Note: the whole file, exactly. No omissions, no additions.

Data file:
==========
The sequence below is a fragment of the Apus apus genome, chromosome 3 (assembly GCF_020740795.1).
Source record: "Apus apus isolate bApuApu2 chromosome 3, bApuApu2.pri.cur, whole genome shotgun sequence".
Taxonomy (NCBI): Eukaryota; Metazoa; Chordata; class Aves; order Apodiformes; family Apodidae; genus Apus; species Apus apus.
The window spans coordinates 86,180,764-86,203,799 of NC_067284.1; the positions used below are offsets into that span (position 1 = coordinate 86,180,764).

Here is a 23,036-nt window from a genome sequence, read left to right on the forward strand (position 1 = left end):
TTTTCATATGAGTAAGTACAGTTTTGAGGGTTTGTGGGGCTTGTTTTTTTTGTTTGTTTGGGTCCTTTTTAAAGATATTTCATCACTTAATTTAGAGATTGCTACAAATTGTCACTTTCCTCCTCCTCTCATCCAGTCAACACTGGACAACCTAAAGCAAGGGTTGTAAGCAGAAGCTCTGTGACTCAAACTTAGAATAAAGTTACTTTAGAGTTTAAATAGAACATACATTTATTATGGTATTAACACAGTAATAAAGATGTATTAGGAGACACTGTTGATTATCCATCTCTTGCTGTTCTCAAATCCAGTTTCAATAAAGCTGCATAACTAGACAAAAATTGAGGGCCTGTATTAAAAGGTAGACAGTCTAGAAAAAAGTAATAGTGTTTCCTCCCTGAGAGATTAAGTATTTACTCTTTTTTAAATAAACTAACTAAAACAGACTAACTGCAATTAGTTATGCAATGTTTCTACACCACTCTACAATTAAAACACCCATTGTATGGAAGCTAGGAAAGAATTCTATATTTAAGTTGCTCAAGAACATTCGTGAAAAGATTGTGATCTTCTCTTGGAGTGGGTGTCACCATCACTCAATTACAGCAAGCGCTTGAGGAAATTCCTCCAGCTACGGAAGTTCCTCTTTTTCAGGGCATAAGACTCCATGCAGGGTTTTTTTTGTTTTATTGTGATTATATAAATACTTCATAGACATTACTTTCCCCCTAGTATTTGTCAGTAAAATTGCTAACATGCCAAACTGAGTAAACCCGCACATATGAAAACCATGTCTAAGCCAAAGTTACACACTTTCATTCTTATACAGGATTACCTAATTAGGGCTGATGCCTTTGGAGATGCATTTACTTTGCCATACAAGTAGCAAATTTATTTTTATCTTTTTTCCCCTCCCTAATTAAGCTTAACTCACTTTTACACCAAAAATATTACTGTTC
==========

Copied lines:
The sequence below is a fragment of the Apus apus genome, chromosome 3 (assembly GCF_020740795.1).
Source record: "Apus apus isolate bApuApu2 chromosome 3, bApuApu2.pri.cur, whole genome shotgun sequence".
Taxonomy (NCBI): Eukaryota; Metazoa; Chordata; class Aves; order Apodiformes; family Apodidae; genus Apus; species Apus apus.
The window spans coordinates 86,180,764-86,203,799 of NC_067284.1; the positions used below are offsets into that span (position 1 = coordinate 86,180,764).

Here is a 23,036-nt window from a genome sequence, read left to right on the forward strand (position 1 = left end):
TTTTCATATGAGTAAGTACAGTTTTGAGGGTTTGTGGGGCTTGTTTTTTTTGTTTGTTTGGGTCCTTTTTAAAGATATTTCATCACTTAATTTAGAGATTGCTACAAATTGTCACTTTCCTCCTCCTCTCATCCAGTCAACACTGGACAACCTAAAGCAAGGGTTGTAAGCAGAAGCTCTGTGACTCAAACTTAGAATAAAGTTACTTTAGAGTTTAAATAGAACATACATTTATTATGGTATTAACACAGTAATAAAGATGTATTAGGAGACACTGTTGATTATCCATCTCTTGCTGTTCTCAAATCCAGTTTCAATAAAGCTGCATAACTAGACAAAAATTGAGGGCCTGTATTAAAAGGTAGACAGTCTAGAAAAAAGTAATAGTGTTTCCTCCCTGAGAGATTAAGTATTTACTCTTTTTTAAATAAACTAACTAAAACAGACTAACTGCAATTAGTTATGCAATGTTTCTACACCACTCTACAATTAAAACACCCATTGTATGGAAGCTAGGAAAGAATTCTATATTTAAGTTGCTCAAGAACATTCGTGAAAAGATTGTGATCTTCTCTTGGAGTGGGTGTCACCATCACTCAATTACAGCAAGCGCTTGAGGAAATTCCTCCAGCTACGGAAGTTCCTCTTTTTCAGGGCATAAGACTCCATGCAGGGTTTTTTTTGTTTTATTGTGATTATATAAATACTTCATAGACATTACTTTCCCCCTAGTATTTGTCAGTAAAATTGCTAACATGCCAAACTGAGTAAACCCGCACATATGAAAACCATGTCTAAGCCAAAGTTACACACTTTCATTCTTATACAGGATTACCTAATTAGGGCTGATGCCTTTGGAGATGCATTTACTTTGCCATACAAGTAGCAAATTTATTTTTATCTTTTTTCCCCTCCCTAATTAAGCTTAACTCACTTTTACACCAAAAATATTACTGTTC